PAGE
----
Last Updated: Nov 30, 2016 Views: 16
Our registrar's office doesn't have anything like that, but I am checking with a few other people here to see if they know of anything created by a Museum staff member! Sounds like a good idea, if one doesn't exist!
I'll be back in touch.
By the way, it is an interesting topic: is it useful to codify colors in describing glass objects? People interested in beads they usually do, and I know that a Munsell Beads Colors Charts does exist. But about objects, I know quite a few experiences, and using non-specific charts (as Pantone or others), created with different purposes. If I well remember (I cannot check it now), for example, in the catalogs of Roman, Sassanian, and Islamic glass of the CMOG, the colors aren't codified.
Our registrar, Warren Bunn, said he is not aware of any color chart for glass objects here or at another institution. Our Rights and Reproductions Manager, Jill Thomas-Clark, said, "I am not aware of any standardized color chart for glass. When we first got MIMSY, there was a big discussion about standardizing the words we, CMoG, used in cataloging our objects. We initially decided not to use words like amethyst (use purple) or emerald, i.e. jewel colors. For contemporary glass, the manufacturers have specific names/designations for their colors, but I do not think that would be of any help with European or ancient." I guess that is not terribly helpful, but it appears we do not have a color chart at any rate. Do you know where you heard of the reference to a CMOG color chart?
Thank you for let me know the comments of your colleagues.
The existence of a CMOG color chart has been mentioned to me by a professor of Archeology, in Lisbon, two weeks ago. We were informally chatting about the methodology I used collecting the data for the PhD dissertation about archeological glass found in Portugal that I am currently writing. He insisted that using a chart is the best way to describe colors also for glass, and that charts are used and available on the market - among them, the CMOG one.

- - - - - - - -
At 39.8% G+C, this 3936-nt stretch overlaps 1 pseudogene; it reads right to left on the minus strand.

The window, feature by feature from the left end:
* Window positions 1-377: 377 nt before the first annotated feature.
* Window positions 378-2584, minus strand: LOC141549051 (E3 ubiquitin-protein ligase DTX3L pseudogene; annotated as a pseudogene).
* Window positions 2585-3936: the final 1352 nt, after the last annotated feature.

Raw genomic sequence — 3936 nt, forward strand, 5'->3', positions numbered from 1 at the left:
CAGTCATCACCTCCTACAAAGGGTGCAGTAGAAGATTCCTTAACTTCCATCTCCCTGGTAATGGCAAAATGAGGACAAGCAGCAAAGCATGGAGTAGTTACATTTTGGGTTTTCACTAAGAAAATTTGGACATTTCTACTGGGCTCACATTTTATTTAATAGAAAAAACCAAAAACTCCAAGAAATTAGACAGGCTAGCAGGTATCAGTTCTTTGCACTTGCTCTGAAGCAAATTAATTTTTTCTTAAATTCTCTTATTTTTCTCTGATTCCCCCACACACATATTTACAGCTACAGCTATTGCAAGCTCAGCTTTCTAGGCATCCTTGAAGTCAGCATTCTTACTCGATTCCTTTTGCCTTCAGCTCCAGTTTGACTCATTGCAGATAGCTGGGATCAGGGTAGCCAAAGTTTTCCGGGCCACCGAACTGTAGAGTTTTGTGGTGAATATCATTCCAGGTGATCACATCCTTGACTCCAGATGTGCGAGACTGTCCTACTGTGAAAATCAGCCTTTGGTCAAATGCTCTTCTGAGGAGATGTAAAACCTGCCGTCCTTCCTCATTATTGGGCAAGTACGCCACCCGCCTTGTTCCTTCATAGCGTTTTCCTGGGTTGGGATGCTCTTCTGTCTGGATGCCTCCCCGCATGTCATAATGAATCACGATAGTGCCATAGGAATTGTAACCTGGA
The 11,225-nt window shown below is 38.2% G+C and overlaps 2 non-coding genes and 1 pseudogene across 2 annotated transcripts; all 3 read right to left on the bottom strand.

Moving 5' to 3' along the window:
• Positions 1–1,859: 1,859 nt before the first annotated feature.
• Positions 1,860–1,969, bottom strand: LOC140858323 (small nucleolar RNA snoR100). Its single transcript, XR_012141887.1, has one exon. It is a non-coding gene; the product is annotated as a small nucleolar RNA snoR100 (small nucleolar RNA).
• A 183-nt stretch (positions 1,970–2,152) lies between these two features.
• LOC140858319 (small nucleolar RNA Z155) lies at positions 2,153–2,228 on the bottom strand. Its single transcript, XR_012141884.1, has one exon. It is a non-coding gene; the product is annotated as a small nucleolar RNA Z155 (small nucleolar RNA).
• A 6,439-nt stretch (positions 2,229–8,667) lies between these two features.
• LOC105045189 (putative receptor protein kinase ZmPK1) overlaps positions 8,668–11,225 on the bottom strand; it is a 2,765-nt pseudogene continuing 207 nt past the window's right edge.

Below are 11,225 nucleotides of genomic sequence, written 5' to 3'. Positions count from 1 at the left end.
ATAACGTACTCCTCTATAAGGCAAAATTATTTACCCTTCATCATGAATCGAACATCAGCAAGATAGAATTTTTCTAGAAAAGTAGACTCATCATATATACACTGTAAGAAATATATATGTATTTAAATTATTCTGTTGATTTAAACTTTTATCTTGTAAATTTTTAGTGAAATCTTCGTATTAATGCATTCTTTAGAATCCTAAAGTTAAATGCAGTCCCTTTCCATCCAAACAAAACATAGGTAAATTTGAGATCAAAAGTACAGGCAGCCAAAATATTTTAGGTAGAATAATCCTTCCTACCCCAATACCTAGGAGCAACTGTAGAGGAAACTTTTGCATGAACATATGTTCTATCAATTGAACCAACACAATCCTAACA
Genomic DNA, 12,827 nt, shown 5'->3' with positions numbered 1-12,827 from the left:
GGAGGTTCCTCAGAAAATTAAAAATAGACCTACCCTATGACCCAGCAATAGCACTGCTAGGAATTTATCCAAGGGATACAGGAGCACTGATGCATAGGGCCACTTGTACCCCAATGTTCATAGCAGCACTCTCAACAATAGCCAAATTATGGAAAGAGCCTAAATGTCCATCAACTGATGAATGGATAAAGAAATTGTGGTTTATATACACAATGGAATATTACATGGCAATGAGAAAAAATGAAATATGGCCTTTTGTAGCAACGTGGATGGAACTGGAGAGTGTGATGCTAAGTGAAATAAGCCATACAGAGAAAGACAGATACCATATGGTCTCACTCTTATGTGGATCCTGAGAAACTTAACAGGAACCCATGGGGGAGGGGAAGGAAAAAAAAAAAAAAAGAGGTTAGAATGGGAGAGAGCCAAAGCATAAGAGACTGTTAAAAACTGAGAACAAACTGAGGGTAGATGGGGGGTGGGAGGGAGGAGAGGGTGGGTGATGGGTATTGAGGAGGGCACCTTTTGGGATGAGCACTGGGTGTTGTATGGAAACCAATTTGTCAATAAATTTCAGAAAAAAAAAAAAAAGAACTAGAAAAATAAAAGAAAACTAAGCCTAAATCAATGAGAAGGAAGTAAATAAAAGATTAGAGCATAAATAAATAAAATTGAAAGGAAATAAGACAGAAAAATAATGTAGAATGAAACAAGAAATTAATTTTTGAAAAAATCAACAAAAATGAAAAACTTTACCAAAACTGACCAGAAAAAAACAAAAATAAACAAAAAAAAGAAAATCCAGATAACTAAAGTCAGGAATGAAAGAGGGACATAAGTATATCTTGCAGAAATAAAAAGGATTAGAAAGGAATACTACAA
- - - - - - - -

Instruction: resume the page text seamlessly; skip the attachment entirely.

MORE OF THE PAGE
He doesn’t have anything to do with my PhD, and he is not a specialist on glass (I am!), so I didn’t have any problem in confuting his remarks. In fact, I find a chart unnecessary, because, in my opinion, the largest variability occurs in a reduce range of colors (think to medieval glass, for example: we can find a lot of different shadows from green to yellow, or from clear to green), and derives from the same well-known mechanisms, as for example the effects of iron oxide in the composition of the glass. To codify all of them comparing the glass with a chart is a consuming operation, and I couldn’t see any real advantage. By the way, after some experience in the past, almost no scholar is using this method today. You know, when you are writing you are always anxious about missing something important, that’s why I decided to contact you.
Thank you again, and let me know if CMOG one day decides to create a specific color chart for transparent glass: I would be glad to verify if it really works!
PS. A few days after the conversation, I discovered that the mentioned professor is a glass beads collector! I know that in the beads world they use some type of chart, that’s probably why he insisted on his suggestion. But most of the beads are opaque...